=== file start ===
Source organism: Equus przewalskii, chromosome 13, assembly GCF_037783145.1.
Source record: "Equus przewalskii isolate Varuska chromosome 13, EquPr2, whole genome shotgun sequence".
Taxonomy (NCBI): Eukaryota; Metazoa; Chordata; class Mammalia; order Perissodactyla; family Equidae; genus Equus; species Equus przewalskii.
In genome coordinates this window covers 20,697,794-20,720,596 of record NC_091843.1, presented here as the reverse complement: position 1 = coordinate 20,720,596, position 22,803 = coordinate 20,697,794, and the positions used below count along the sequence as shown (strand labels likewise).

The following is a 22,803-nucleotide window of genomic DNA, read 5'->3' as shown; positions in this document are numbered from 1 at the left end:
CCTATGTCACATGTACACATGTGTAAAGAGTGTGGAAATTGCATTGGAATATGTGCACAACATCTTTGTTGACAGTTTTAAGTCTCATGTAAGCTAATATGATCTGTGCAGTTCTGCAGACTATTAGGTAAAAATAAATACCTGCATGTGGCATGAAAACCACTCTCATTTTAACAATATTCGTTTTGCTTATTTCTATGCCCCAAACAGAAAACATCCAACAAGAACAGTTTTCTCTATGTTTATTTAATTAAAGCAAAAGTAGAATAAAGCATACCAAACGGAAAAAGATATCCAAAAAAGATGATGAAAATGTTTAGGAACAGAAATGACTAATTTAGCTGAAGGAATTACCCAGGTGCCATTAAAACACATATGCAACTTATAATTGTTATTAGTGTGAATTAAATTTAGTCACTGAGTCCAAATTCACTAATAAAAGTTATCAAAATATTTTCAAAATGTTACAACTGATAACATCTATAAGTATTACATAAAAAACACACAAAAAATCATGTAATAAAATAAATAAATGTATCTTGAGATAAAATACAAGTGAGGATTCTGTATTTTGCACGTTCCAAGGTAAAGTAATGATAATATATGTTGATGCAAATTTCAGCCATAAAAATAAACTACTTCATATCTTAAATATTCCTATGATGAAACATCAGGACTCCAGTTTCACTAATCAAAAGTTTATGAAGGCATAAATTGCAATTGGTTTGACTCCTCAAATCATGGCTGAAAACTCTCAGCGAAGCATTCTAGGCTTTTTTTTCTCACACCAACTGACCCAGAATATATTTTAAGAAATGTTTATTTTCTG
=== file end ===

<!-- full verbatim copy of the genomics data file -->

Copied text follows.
Source organism: Equus przewalskii, chromosome 13, assembly GCF_037783145.1.
Source record: "Equus przewalskii isolate Varuska chromosome 13, EquPr2, whole genome shotgun sequence".
Taxonomy (NCBI): Eukaryota; Metazoa; Chordata; class Mammalia; order Perissodactyla; family Equidae; genus Equus; species Equus przewalskii.
In genome coordinates this window covers 20,697,794-20,720,596 of record NC_091843.1, presented here as the reverse complement: position 1 = coordinate 20,720,596, position 22,803 = coordinate 20,697,794, and the positions used below count along the sequence as shown (strand labels likewise).

The following is a 22,803-nucleotide window of genomic DNA, read 5'->3' as shown; positions in this document are numbered from 1 at the left end:
CCTATGTCACATGTACACATGTGTAAAGAGTGTGGAAATTGCATTGGAATATGTGCACAACATCTTTGTTGACAGTTTTAAGTCTCATGTAAGCTAATATGATCTGTGCAGTTCTGCAGACTATTAGGTAAAAATAAATACCTGCATGTGGCATGAAAACCACTCTCATTTTAACAATATTCGTTTTGCTTATTTCTATGCCCCAAACAGAAAACATCCAACAAGAACAGTTTTCTCTATGTTTATTTAATTAAAGCAAAAGTAGAATAAAGCATACCAAACGGAAAAAGATATCCAAAAAAGATGATGAAAATGTTTAGGAACAGAAATGACTAATTTAGCTGAAGGAATTACCCAGGTGCCATTAAAACACATATGCAACTTATAATTGTTATTAGTGTGAATTAAATTTAGTCACTGAGTCCAAATTCACTAATAAAAGTTATCAAAATATTTTCAAAATGTTACAACTGATAACATCTATAAGTATTACATAAAAAACACACAAAAAATCATGTAATAAAATAAATAAATGTATCTTGAGATAAAATACAAGTGAGGATTCTGTATTTTGCACGTTCCAAGGTAAAGTAATGATAATATATGTTGATGCAAATTTCAGCCATAAAAATAAACTACTTCATATCTTAAATATTCCTATGATGAAACATCAGGACTCCAGTTTCACTAATCAAAAGTTTATGAAGGCATAAATTGCAATTGGTTTGACTCCTCAAATCATGGCTGAAAACTCTCAGCGAAGCATTCTAGGCTTTTTTTTCTCACACCAACTGACCCAGAATATATTTTAAGAAATGTTTATTTTCTG